We Once Saved a Horse's Life Stuck in Quarantine....She Runs Tomorrow at Del Mar
Posted by Gary Fenton on July 20, 2017
We've won the Breeders' Cup and pinhooked horses for millions of dollars. And I promise you the biggest win in LRF history or my career will always be the time we saved Tooreen Dancer's (IRE) life.
The word "we" is a also big one. Saving a horse's life stuck in USDA quarantine takes more than one person. It involves lawyers, senators, heads of big organizations and two governments. No one will ever be able to tell me we don't care about our horses because one Christmas I saw an industry come together to save this one.
And she runs tomorrow in the 3rd race at Del Mar.
It was typical day at LRF when European Bloodstock Agent Niall Dalton called with the hope of an Irish prospect. Among other reasons, we liked the way she fought winning her debut at Dundalk so we made an offer and ultimately purchased her.
We did our customary pre-quarantine checks and before we knew it Tooreen was on her way to the U.S. On Friday December 9, 2016 after spending two boring days at Jet Pets/LAX quarantine we received a call from our handler that changed our lives.
"She tested positive for Glanders."
If you don't know what Glanders is, you're not alone. Neither did we and you should sit down for this.
Glanders is a deadly infectious disease that was used by the Germans as a bio-terrorist agent. When clinical, the disease spreads devastatingly, killing everything it touches within days. Germans would inject horses with Glanders, drop them in towns and watch scores die.
"But don't worry," said the handler. "It's a false positive. She's fine. Shows no signs of any illness. They will re-test Monday and if negative, be released"
Since Glanders had been eradicated in both the U.S. and Ireland for the last 70 years, this was not the best weekend. We honestly thought the FBI was going to show up at our homes and put us in a dark room until we copped to being terrorists trying to bring Glanders in the U.S.
After three sleepness nights Monday came.... and another positive.
With the USDA, unlike Baseball, two strikes and you're out. We received a letter stating we had 7 days to "put the horse down" or "return to origin".
Without an appeals process, "Return to Origin" seemed like the only call. The Irish Government was notified over the weekend that they may have the first case of Glanders in 70 years and was chomping at the bit at getting the horse back to prove it was a false positive. As they explained to us, a horse that tests positive means quarantine for the entire country.
There was just one problem.
We asked the government to step in and take ownership of the horse. You see, IF Torreen in fact had Glanders, and she became clinical on the plane or upon arrival....guess what? Who do you think gets arrested for killing scores of people like the Germans? I can just see the first question at our trial. "So the U.S. government confirms two positives and you idiots still put a horse with known Glanders on a plane to Ireland?"
As much as the Irish government tried to twist our arms, we didn't budge. Which gives us the unfortunate pride of being able to say we once threatened to sue a foreign national government.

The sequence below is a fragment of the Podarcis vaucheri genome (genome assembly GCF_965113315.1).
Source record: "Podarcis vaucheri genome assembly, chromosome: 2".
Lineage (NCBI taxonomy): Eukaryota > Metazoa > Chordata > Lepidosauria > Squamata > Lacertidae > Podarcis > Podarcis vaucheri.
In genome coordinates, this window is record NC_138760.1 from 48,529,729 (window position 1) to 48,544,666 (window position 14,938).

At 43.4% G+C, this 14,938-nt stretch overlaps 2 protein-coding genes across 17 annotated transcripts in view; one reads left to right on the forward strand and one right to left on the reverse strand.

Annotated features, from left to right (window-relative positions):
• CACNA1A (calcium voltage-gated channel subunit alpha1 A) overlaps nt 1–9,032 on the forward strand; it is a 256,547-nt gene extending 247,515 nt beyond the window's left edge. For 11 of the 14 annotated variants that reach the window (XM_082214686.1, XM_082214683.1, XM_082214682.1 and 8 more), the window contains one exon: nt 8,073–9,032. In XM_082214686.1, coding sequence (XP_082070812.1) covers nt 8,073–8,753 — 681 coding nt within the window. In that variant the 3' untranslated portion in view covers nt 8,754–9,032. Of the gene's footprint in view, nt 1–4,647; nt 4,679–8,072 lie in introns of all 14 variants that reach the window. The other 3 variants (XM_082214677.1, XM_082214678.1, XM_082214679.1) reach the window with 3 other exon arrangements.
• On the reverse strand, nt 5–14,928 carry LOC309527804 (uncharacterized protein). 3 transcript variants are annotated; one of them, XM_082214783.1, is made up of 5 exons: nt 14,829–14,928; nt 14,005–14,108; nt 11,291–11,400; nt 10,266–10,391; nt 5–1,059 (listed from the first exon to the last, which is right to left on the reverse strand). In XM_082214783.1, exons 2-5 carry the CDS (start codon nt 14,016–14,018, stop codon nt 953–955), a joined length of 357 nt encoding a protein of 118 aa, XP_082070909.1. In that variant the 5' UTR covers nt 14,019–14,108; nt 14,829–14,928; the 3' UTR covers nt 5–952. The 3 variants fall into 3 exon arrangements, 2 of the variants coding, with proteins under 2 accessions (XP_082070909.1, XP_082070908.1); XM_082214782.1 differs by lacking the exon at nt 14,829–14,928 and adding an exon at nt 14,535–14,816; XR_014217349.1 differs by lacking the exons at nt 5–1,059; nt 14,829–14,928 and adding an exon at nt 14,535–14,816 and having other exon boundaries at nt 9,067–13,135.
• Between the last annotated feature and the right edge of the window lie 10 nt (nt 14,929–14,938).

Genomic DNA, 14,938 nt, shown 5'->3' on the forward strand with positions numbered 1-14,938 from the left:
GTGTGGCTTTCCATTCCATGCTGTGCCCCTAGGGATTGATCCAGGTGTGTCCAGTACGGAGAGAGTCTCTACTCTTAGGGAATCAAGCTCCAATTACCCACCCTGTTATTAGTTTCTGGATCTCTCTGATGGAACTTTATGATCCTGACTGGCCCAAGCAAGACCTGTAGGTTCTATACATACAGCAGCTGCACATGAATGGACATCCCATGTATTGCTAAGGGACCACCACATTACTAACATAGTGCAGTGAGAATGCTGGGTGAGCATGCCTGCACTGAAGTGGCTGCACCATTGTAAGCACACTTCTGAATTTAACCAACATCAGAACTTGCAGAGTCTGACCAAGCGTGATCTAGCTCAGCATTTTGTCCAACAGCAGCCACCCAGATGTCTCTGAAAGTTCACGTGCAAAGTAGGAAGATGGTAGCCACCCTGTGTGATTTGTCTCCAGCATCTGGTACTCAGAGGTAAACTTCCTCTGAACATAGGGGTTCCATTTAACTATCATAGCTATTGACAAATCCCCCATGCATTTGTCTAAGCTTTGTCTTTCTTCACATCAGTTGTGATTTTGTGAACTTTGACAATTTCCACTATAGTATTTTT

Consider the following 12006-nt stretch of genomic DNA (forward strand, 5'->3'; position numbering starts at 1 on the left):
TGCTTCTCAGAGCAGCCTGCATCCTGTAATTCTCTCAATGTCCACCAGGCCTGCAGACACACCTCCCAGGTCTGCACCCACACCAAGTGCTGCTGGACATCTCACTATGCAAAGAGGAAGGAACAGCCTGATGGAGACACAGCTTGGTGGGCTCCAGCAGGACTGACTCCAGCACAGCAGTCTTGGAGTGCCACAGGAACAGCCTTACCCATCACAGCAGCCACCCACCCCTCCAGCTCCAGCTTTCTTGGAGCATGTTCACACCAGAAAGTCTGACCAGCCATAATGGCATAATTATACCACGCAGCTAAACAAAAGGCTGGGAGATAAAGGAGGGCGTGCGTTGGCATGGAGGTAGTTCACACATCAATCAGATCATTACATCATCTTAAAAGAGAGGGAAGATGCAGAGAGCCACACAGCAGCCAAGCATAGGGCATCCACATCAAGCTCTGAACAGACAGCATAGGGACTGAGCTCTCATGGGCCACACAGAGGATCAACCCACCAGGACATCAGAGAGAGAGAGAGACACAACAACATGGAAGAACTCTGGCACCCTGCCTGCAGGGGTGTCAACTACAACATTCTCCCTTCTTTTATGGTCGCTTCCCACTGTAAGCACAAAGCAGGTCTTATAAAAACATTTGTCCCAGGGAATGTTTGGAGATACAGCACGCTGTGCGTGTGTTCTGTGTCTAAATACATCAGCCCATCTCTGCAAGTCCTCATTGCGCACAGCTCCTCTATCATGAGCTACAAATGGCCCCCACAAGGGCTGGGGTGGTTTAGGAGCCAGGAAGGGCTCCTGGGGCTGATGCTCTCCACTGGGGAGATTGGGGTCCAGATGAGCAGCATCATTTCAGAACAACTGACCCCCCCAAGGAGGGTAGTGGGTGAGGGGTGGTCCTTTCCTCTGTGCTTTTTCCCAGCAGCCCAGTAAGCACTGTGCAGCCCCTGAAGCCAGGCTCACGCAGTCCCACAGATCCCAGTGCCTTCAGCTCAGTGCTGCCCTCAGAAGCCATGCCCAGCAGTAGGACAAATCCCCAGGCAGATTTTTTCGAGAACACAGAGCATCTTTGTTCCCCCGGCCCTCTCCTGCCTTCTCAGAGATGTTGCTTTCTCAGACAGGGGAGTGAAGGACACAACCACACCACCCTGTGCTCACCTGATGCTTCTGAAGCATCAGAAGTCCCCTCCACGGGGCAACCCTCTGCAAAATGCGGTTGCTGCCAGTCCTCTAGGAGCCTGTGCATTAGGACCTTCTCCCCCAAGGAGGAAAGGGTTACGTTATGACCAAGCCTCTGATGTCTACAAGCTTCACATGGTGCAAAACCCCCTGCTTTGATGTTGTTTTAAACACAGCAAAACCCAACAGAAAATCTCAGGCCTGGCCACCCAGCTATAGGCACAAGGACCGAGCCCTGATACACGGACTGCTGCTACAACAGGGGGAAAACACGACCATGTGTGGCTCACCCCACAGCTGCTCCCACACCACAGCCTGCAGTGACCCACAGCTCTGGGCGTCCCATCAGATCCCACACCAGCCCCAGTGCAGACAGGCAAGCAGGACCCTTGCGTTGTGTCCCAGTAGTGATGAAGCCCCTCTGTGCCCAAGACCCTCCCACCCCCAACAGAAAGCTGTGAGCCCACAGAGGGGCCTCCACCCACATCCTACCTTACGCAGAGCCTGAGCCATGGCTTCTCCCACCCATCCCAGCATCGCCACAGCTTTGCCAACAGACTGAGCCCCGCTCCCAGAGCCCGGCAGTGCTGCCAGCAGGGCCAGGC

So we had 7 days to get the USDA to reverse its protocol and allow for further testing until the false positive....was just false. How did we know for sure she didn't have it? We didn't. We spoke with Glanders experts from around the world who assured us the USDA testing procedures was inaccurate and if given time the strain providing the false positive would dissipate.
We asked how often the USDA changes their protocol and were told...they don't. This is over.
Or was it.
At this point we decided to see who our friends were. We made calls to anyone and everyone....Craig Fravel at Breeders' Cup, Alex Waldrop at NTRA etc. Through Mr. Fravel, we were introduced to Senator Mitch McConnell's office. Whether it was Mr. Fravel (obviously) or Christmas (maybe) the great Senator's office called the USDA and demanded a third test to prove Tooreen was in fact a healthy horse.
No joke, on Christmas Eve....we got word for the first time in 20 years the USDA was breaking protocol and ordering a third test.
Would you believe....she tested positive again!
To be honest, at this point we were starting to think maybe she actually had it. Regardless, due to our persistence, as long as we paid for it, the USDA agreed to keep testing until it came back negative or we finally gave up.
We ordered a fourth test....and finally, after 30 stressful days, a miracle happened. Tooreen Dancer tested negative for all infectious diseases and was allowed to enter the U.S. provisionally for 30 days provided she received two more negative tests. Per our deal with the USDA we sent her to a farm and not the racetrack to await the results and a month later she was cleared from the USDA once and for all.
As you can imagine, a horse stuck in quarantine for 30 days doesn't show up on a worktab any time soon. We rehabilitated Tooreen for 60 days and then brought her to the racetrack and trainer Phil D'Amato. While tomorrow's 3rd race may look similar to many on the great Friday night race cards at Del Mar, it will hold a special place in our hearts.
We can't begin to thank Mr. Fravel and Mr. Waldrop and Chapman and our partners and even the doctors at the USDA who we weirdly think were secretly rooting for the crazy guys in Los Angeles. Many people came together, including our government, to do the right thing and we will never forget it.
Topics: Opinion Piece